The Revolutionary Masses
population was held in the condition of economic slavery by means of coercion,
arbitrary punishment and sheer brutality. In the words of R.Charques:
‘The everyday conditions of existence for the peasantry steadily became
more brutalized in the golden age of the nobility. The discipline of
serfdom was maintained more than all else by corporal punishment; never
was the practice of flogging in Russia so extensive, never was the knout
considered so sovereign a remedy for peasant failings’.
serfdom was not exactly slavery, the absence of any civil and
political rights, the lack of any legal protection against landlords
or government officials meant that in reality serfs were often
treated as chattels. The trade in serfs flourished, continuing
throughout Catherine’s reign, both in private sales and the public
auction of serfs. Human being were openly offered for sale in the
newspapers as may be seen from the following advertisements:
To be sold: a barber, and in
addition to that four bedsteads, an eiderdown and other domestic
To be sold: banqueting
tablecloths and also two trained girls and a peasant.
To be sold: a girl of sixteen of
good behavior and a second-hand slightly used carriage.
Catherine make an attempt to face the problem of serfdom? Hardly.
In fact, she extended serfdom to the Ukraine where the land was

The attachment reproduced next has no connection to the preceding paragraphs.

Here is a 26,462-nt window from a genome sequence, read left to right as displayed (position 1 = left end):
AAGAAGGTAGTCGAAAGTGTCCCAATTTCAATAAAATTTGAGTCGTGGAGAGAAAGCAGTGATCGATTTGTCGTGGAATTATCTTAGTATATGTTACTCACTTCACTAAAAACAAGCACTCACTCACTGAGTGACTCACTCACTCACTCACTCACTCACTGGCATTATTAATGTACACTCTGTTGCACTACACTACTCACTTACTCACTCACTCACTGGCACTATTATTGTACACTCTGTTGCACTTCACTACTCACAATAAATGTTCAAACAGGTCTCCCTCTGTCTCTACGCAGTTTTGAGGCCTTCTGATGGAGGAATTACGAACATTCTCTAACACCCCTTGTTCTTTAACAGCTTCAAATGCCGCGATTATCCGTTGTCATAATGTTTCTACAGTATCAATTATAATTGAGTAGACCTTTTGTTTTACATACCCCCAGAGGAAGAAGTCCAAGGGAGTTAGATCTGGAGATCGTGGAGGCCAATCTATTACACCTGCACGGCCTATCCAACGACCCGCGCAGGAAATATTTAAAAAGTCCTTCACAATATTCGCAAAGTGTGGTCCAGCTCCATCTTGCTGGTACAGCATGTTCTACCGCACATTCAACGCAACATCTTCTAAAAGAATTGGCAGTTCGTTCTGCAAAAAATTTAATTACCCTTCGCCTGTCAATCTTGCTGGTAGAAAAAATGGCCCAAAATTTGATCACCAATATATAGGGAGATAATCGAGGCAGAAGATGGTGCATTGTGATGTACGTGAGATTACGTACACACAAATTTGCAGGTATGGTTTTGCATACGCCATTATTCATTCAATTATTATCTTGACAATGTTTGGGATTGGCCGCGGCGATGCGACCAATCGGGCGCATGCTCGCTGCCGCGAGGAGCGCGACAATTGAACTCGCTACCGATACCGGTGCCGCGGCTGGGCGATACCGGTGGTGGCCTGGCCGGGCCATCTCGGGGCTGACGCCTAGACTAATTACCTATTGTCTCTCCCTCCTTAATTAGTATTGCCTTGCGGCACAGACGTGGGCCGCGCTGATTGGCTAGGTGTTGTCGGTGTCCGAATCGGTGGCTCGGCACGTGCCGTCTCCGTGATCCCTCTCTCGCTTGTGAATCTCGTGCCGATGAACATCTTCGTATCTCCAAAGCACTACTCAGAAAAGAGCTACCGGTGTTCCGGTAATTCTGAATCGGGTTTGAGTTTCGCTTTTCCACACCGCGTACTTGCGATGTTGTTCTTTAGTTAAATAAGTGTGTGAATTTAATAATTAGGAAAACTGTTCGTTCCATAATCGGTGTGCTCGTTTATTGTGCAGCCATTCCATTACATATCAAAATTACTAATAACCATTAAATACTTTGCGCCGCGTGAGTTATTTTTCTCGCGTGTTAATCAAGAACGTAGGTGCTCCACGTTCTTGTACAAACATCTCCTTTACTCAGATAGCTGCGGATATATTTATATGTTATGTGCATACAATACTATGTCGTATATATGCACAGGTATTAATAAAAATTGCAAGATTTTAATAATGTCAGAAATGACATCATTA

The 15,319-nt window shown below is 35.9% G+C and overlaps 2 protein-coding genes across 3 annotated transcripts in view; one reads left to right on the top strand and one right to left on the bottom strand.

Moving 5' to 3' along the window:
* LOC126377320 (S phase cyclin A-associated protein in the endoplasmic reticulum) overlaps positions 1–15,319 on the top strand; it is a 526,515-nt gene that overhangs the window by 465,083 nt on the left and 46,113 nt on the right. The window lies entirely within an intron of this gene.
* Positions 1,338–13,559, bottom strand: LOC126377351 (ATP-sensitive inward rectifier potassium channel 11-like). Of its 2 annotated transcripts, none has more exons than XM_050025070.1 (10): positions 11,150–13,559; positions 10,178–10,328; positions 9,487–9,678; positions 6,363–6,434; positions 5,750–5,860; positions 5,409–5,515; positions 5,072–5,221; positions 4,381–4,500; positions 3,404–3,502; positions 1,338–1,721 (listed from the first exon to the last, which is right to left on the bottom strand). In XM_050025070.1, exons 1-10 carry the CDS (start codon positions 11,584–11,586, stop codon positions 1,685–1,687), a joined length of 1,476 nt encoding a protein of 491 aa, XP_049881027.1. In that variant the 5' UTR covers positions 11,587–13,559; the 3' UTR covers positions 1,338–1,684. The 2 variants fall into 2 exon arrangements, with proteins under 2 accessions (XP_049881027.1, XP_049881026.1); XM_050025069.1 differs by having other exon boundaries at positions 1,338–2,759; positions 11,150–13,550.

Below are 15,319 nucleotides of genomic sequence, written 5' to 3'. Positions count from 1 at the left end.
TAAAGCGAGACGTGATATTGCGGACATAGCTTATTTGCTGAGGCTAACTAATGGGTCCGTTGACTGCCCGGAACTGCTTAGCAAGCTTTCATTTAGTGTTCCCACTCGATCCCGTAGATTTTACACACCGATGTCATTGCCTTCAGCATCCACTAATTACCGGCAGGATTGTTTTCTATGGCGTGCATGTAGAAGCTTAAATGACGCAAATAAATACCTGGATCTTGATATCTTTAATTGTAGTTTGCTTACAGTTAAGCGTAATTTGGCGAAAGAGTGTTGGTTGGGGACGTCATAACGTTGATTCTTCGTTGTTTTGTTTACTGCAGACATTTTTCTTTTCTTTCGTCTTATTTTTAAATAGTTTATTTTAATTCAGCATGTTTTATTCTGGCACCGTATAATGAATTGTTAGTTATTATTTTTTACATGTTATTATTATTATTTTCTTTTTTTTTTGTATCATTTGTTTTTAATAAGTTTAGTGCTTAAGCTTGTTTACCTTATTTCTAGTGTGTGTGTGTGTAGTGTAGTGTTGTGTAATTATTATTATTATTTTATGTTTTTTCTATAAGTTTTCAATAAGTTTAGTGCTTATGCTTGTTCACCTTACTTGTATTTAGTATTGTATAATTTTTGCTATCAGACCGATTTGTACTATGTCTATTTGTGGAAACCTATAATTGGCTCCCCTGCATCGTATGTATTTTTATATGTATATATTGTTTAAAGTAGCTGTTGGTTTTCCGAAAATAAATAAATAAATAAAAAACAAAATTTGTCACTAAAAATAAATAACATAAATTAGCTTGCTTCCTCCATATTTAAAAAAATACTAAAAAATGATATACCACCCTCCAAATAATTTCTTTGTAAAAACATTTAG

distributed among the nobility, many of them the special recipients
of her bounty. However well intentioned she might have been,
Catherine faced the same dilemma that confronted any ruler, who
wanted to reform Russia’s ’Peculiar Institution’ of serfdom: the
entire class of the nobility depended for their livelihood on the
ownership of people. The whole society was so organized that it
seemed impossible to deprive the nobility of their sustenance
without bringing the state to the ground. Catherine’s victorious
wars and her brilliant court, the spread of Western culture, with
its consequent improvement of the standards of living of the upper
classes - all had to be provided at the expense of the serfs. The
‘Peculiar Institution’ was getting worse all the time.
This was the
situation which led to the greatest of Russian peasant rebellions -
the Pugachev revolt of 1773. Pugachev was a Don Cossack, a former
convict and deserter from the Russian army. He
raised the revolt in the provinces east of the Volga and was soon
leader of an army of serfs, laborers from the mines and factories of
the Urals and Cossacks.
The rebels wanted the division of the landlords’ estates among the
peasants. In Pugachev’s own words: ‘We shall behead every noble in the
land and take over the land for ourselves.’ Pugachev led his army into
the valley of the Volga and sacked several important towns. Nobles and
landlords were tortured and killed, buildings set on fire, estates
plundered. With great difficulty the troublesome areas were brought
under control. Pugachev was caught and brought in an iron cage to
Moscow, where he was tried and executed in 1775.
rebellion had sent a powerful signal to the ruling classes about the
magnitude of the discontent among the peasants. His ghost continued
to haunt the autocracy, while the spirit of his revolt would inspire
those later revolutionary activists who believed in the innately
anti-authoritarian and insurrectionary nature of the Russian masses.